Advertisement

Venezuelans Flock to the Polls to Vote on a Divisive President

The turnout for the recall referendum could be the largest in decades. Supporters and foes of Chavez wait in line patiently for hours.

August 16, 2004|Carol J. Williams | Times Staff Writer

CARACAS, Venezuela — Millions of Venezuelans eager to cast ballots on whether to recall President Hugo Chavez overwhelmed polling stations across this polarized nation Sunday, prompting organizers to extend voting into this morning.

The massive turnout was one of the highest ever in Venezuela, forcing some people to wait as long as 10 hours to vote. As lines -- some more than a mile long -- snaked around buildings and through shantytowns, patient Chavez supporters and foes alike inched through queues hauling lawn chairs, books, umbrellas, knitting, bottled water, food and cellphones.

The balloting was the culmination of two years of vitriolic confrontation between those who view the 50-year-old leftist president as a dangerous demagogue and those who revere him as a champion of the poor.

Official results were expected today. Although Venezuelan regulations forbade release of results from independent voter surveys until the outcome was announced, the New York-based polling firm Penn, Schoen & Berland Associates forecast a landslide vote to oust Chavez.

The firm's exit poll of more than 20,000 voters suggested that 59% of an estimated 8 million votes cast by early evening were against Chavez.

But a public relations firm working for the government said a poll it had commissioned showed Chavez defeating the recall with 55% of the vote. The Caracas firm of Varianza Opinion based its projection on more than 53,000 interviews, said Michael Shellenberger, president of El Cerrito-based Lumina Strategies.

Chavez supporters celebrated what they assumed would be a triumph, as hundreds gathered around the presidential palace to chant praise and set off firecrackers. Army troops, deployed throughout the capital to ensure security at the polls, were reinforced late in the night to guard against the street parties turning into clashes.

Fears of a violent reaction by whichever side loses have made global oil markets nervous. Shipments from Venezuela, the world's fifth-largest exporter, have kept supplies steady to the U.S. market amid disruptions caused by the war in Iraq and problems in Russia. Oil prices are at record highs, and Asian markets saw another jump early today on fears of unrest after the Venezuelan vote is counted.

On Sunday, three people were reported killed in election-related violence, including one in a drive-by shooting outside a polling station in east Caracas. But the atmosphere was generally festive as each side remained convinced that the high turnout would ensure its victory.

Observers from all factions blamed the delays on a complicated new electronic balloting system and on the greater-than-expected turnout. Central Electoral Council Rector Jorge Rodriguez said the turnout was the largest in at least 20 years and possibly in Venezuelan history.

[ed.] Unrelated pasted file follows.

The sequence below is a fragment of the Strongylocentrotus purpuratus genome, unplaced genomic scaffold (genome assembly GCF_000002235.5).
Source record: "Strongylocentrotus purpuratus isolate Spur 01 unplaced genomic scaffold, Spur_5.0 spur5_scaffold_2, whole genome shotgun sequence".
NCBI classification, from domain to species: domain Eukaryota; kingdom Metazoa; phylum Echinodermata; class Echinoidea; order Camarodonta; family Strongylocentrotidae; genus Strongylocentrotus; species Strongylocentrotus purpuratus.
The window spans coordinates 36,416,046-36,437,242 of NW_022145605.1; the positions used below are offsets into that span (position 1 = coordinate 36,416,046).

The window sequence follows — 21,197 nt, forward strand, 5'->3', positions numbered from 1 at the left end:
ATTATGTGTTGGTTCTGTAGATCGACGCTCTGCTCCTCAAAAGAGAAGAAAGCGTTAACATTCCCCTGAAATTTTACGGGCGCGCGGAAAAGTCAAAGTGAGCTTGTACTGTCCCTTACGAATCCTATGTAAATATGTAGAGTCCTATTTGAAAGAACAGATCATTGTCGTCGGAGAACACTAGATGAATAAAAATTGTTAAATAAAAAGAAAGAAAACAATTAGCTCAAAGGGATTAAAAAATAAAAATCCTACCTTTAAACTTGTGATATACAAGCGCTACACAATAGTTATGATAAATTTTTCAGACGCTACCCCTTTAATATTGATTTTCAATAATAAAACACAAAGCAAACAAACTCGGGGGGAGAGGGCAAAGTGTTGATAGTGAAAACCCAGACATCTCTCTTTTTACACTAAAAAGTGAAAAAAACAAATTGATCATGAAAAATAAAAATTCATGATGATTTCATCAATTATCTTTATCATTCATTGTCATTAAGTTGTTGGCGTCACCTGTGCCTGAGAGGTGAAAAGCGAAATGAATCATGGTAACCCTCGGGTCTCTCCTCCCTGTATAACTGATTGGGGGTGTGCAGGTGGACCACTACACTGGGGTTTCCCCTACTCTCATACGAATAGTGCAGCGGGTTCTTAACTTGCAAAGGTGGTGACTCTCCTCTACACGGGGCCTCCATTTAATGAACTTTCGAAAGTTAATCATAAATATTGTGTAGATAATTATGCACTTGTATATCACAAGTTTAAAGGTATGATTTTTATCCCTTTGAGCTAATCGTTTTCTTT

Former U.S. President Jimmy Carter, who has observed numerous elections in Venezuela in recent years, said: "This is the largest turnout I have ever seen. There are thousands of people in line, waiting patiently and without any disturbance."

Those waiting to vote resented the delays but cheered their divided nation's civic spirit.

"It's spectacular that so many people have turned out. But the organizers should have expected this. Even the Ni-Nis [undecided voters] know today is the day you have to make a decision," schoolteacher Aura Padilla said midway through a six-hour wait.

The referendum asked the country's 14 million registered voters to say "yes" to end Chavez's term two years early or "no" to defeat the recall.

The balloting was the result of a two-year drive by Chavez's opponents to oust him. Those efforts began with a short-lived coup in 2002, followed by a two-month strike ending early last year that paralyzed the vital oil industry and caused the national economy to shrink 10%.

First elected as a populist in 1998, Chavez has attempted to remake Venezuela and redress inequities he blames on four decades of rule by two elite parties that, he says, cared only for businesspeople and landowners.

He oversaw the drafting of a new constitution, giving new rights to the impoverished majority. He launched campaigns against illiteracy and illness, with the help of 12,000 volunteers dispatched by Cuban President Fidel Castro.

Opponents, though, fear that the former paratrooper is moving to emulate Castro's communism, and they complain that his style has become increasingly authoritarian as he fills key industrial and civil-service posts with soldiers and police.

Foes also blame Chavez for Venezuela's economic woes. The country has an unemployment rate of 15%, the worst inflation in Latin America at 25%, and sliding per capita income.

The strong emotions that Chavez has stirred appeared to sustain voters as they waited to cast ballots Sunday.

"We're prepared to wait all night, as long as they don't close the polls. It's an endurance race," said Yndira Diaz, a communications professor and Chavez opponent in line at a school in the middle-class Chacaito neighborhood.

Advertisement
Los Angeles Times Articles
|
|
|